The technical and systems thinking of metal fabrication

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In a recent fabrinomic Fabricators & Manufacturers Association newsletter Chris Kuehl, economic analyst, discussed the dichotomy of the summer economy. He cited a UBS survey of investors and business owners on how they are preparing for the next recession, regardless of when it happens.

“Nearly all of these respondents said they avoided layoffs,” Kuehl wrote, “because they fear they could not replace those they would lay off.”

People might think we are on the verge of a recession, but outside of a few isolated sectors, hiring remains strong and layoffs are not widespread. One of the reasons behind this could be about people. Employers have struggled to find good people, and they don’t want to lose them now, especially in these unprecedented times. Supply, not demand, is the problem. Demand hasn’t diminished and companies want the right people in place to meet that demand when supply issues eventually abate.

Many busy manufacturing stores, beneficiaries of relocation and a national supply chain overhaul, couldn’t imagine laying people off now. That said, in the next downturn, layoffs might not be as widespread. Part of that has to do with demographics. Baby boomers are retiring, leaving a big experience gap, especially in areas of manufacturing that saw serious declines due to globalization in the 1980s and 1990s. Many stores simply don’t have not as many employees between aging baby boomers and relatively inexperienced millennials.

Metal fabrication presents another complication: it is a group of manufacturing processes, not a well-defined industry, and the specifics of these processes change with the products being built. Basically, this business requires a mix of people who think about work in different ways. I tend to group them into two categories: system thinkers and technical thinkers.

We tackle the jobs that other stores shy away from. Hearing this tells me that technical thinkers are a driving force in a store. I remember a shop supervisor showing me an unusual piece of stainless steel that had formed on the press brake. Some features made conventional setups impractical; it all depended on how the operator sequenced the incremental turns, combined with unique gauging strategies. Supervisor and operator worked together, experimented with different bend sequences and gauging strategies, then congratulated each other when they found a solution. “These are the fun days,” the supervisor told me.

There is a huge market for technical thinkers. There are still many specialized products that are difficult to manufacture, and no amount of design change would change that. On top of that, manufacturing lacks engineers familiar with sheet metal. In a purely rational marketplace, with no silos, fiefdoms, or cumbersome bureaucracies that make change difficult, design for manufacturability (DFM) would be more pervasive. But the market isn’t always rational, and the engineering shortage is real, so a fab shop’s technical thinker is there to save the day.

These people are complemented by systems thinkers. They love engineering problems and think about workflow and the ripple effects that technical challenges create. They might see that same supervisor and operator slap each other and sigh in relief; they see it as a problem overcome and, in fact, something to be avoided in the future, given the ripple effects and bottlenecks created by people working in front of the machine. The store makes money when products are shipped, not when people experiment in front of a machine to make the unmanufacturable manufacturable.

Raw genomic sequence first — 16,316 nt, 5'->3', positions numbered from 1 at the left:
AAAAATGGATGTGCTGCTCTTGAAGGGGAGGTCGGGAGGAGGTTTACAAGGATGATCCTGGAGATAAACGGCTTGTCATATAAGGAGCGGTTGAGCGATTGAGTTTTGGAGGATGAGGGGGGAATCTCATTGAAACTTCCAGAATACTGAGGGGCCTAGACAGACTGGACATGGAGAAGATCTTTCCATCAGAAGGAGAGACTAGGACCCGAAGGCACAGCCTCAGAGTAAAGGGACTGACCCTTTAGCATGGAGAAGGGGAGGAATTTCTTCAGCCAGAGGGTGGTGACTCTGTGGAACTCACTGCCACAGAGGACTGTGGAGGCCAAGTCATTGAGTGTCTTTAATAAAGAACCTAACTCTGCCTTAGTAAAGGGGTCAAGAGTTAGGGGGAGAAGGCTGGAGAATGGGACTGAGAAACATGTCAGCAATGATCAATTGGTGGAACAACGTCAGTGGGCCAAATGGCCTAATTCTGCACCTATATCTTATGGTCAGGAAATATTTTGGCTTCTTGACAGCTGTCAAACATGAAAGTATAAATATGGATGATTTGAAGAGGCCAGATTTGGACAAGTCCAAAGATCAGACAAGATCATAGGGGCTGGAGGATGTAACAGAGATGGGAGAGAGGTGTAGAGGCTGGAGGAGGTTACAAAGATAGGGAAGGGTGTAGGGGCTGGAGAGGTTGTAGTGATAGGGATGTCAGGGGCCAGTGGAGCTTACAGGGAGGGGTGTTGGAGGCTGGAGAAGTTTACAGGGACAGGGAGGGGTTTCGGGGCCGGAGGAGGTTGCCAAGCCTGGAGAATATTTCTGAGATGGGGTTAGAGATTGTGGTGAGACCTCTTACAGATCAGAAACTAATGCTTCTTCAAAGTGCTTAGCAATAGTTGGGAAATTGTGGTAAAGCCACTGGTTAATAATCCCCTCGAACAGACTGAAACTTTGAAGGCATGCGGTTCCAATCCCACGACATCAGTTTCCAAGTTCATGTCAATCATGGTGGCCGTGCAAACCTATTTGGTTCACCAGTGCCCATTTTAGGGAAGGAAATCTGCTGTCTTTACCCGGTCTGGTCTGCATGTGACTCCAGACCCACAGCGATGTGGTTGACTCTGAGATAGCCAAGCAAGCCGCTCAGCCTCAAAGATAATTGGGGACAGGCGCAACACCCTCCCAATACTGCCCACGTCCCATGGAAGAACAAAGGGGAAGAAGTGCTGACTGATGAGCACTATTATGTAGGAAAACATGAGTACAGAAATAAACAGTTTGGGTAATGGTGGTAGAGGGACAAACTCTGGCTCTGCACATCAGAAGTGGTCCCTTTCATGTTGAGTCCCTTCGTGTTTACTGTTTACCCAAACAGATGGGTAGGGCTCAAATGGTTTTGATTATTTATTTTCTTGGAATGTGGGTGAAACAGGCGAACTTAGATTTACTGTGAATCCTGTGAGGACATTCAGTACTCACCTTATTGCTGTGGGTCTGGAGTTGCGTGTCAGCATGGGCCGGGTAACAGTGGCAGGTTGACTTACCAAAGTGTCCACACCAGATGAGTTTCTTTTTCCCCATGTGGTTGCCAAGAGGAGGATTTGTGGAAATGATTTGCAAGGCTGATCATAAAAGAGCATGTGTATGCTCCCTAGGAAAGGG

The systems thinker values ​​long-term customer relationships based on reliability and on-time delivery. The technical thinker values ​​those same customer relationships, but for a different reason; they help customers by making the seemingly impossible possible.

I see technical thinkers and system thinkers as the yin and yang of metal fabrication, and finding the right balance is what really shapes a metal fabrication business. When a manufacturer has the right mix, technology and automation amplify operational forces. Suppose a manufacturer invests in an automatic tool change press brake to switch between complex jobs frequently. It’s all about flexibility, the ability to jump into production and shift gears in the blink of an eye. It is not a band-aid that covers a lack of knowledge and skills.

An operation dominated by technical thinkers could suffer from organizational chaos. They thrive on making the impossible possible, but sustaining chaos over the long term isn’t easy. The environment overwhelms people, so they leave in frustration.

An operation dominated by systems thinkers could avoid hard (and profitable) work. Worse still, they might treat traders like mere pawns, there to be manipulated as part of a larger strategy. Operators just become another hot body, there to produce but not to think. When the workshop automates, they plant a hot body in front of the machine. This hot body presses buttons to, say, start an automated tool change, but they really don’t know how and why the automation does what it does. They are there to collect a salary.

When a store has the right mix of people, everything clicks into place, manufacturing technology amplifies everyone’s strengths, and talented people stick around for decades. The perfect blend can be extraordinarily difficult to achieve. That’s why, in the face of inflation and economic uncertainty, the most competitive manufacturers aren’t about to let people go. The elusive “perfect mix” is also why finding the right people forever remains at the top of industry challenges. Without the right people, everything else becomes a struggle.

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